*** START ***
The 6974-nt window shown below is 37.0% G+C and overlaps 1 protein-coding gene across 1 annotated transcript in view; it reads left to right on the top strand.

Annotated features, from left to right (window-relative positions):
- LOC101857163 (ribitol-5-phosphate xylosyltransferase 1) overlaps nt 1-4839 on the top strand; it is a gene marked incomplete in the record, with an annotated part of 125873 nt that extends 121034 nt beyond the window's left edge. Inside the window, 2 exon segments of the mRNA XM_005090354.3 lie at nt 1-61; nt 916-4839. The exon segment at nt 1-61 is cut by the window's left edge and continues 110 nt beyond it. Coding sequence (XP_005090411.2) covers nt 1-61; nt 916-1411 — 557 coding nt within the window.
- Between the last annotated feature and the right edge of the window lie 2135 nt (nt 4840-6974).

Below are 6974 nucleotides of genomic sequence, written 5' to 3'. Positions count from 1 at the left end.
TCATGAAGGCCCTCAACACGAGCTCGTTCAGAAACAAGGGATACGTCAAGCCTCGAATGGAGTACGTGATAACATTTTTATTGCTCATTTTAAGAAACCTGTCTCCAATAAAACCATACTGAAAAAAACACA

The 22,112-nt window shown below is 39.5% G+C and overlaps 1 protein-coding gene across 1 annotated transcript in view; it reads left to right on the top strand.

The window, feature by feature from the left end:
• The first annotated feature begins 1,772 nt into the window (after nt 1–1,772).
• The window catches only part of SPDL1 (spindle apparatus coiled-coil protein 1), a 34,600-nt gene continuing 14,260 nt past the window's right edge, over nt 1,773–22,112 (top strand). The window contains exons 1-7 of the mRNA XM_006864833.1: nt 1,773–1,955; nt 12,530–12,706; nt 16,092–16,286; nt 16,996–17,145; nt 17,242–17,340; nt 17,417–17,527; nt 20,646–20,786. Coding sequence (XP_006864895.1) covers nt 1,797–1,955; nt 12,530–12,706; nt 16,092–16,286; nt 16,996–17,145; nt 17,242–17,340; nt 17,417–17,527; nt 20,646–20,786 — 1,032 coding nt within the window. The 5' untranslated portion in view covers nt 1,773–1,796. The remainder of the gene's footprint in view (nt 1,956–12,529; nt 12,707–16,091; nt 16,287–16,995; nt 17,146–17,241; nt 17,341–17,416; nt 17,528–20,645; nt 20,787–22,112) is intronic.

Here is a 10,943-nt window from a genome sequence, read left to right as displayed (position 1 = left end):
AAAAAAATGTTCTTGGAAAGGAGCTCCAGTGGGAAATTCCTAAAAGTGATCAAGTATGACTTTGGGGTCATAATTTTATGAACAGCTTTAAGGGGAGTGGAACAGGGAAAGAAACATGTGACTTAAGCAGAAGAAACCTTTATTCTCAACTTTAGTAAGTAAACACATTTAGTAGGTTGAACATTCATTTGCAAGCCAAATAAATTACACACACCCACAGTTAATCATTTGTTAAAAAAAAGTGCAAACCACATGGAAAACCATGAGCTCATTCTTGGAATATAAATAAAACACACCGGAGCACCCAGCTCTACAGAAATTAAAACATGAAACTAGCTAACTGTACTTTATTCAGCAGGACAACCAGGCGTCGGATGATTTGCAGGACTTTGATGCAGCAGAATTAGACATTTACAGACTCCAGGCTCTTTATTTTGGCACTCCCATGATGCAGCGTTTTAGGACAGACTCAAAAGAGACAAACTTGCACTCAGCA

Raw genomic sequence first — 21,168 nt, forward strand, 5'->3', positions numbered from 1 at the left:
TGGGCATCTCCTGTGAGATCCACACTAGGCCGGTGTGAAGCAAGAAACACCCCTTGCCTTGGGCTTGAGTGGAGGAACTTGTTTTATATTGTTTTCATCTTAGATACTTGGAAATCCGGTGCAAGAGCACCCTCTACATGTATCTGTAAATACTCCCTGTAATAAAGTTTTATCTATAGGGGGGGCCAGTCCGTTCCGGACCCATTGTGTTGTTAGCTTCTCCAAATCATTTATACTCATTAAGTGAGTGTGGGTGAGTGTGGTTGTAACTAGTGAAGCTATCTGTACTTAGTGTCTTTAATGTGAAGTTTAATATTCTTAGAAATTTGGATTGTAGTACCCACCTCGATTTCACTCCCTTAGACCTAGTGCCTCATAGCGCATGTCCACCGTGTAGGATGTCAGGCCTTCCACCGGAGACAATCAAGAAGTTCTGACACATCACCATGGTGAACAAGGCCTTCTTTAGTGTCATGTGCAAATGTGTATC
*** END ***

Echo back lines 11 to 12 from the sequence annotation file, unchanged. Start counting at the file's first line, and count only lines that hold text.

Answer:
Here is a 10,943-nt window from a genome sequence, read left to right as displayed (position 1 = left end):
AAAAAAATGTTCTTGGAAAGGAGCTCCAGTGGGAAATTCCTAAAAGTGATCAAGTATGACTTTGGGGTCATAATTTTATGAACAGCTTTAAGGGGAGTGGAACAGGGAAAGAAACATGTGACTTAAGCAGAAGAAACCTTTATTCTCAACTTTAGTAAGTAAACACATTTAGTAGGTTGAACATTCATTTGCAAGCCAAATAAATTACACACACCCACAGTTAATCATTTGTTAAAAAAAAGTGCAAACCACATGGAAAACCATGAGCTCATTCTTGGAATATAAATAAAACACACCGGAGCACCCAGCTCTACAGAAATTAAAACATGAAACTAGCTAACTGTACTTTATTCAGCAGGACAACCAGGCGTCGGATGATTTGCAGGACTTTGATGCAGCAGAATTAGACATTTACAGACTCCAGGCTCTTTATTTTGGCACTCCCATGATGCAGCGTTTTAGGACAGACTCAAAAGAGACAAACTTGCACTCAGCA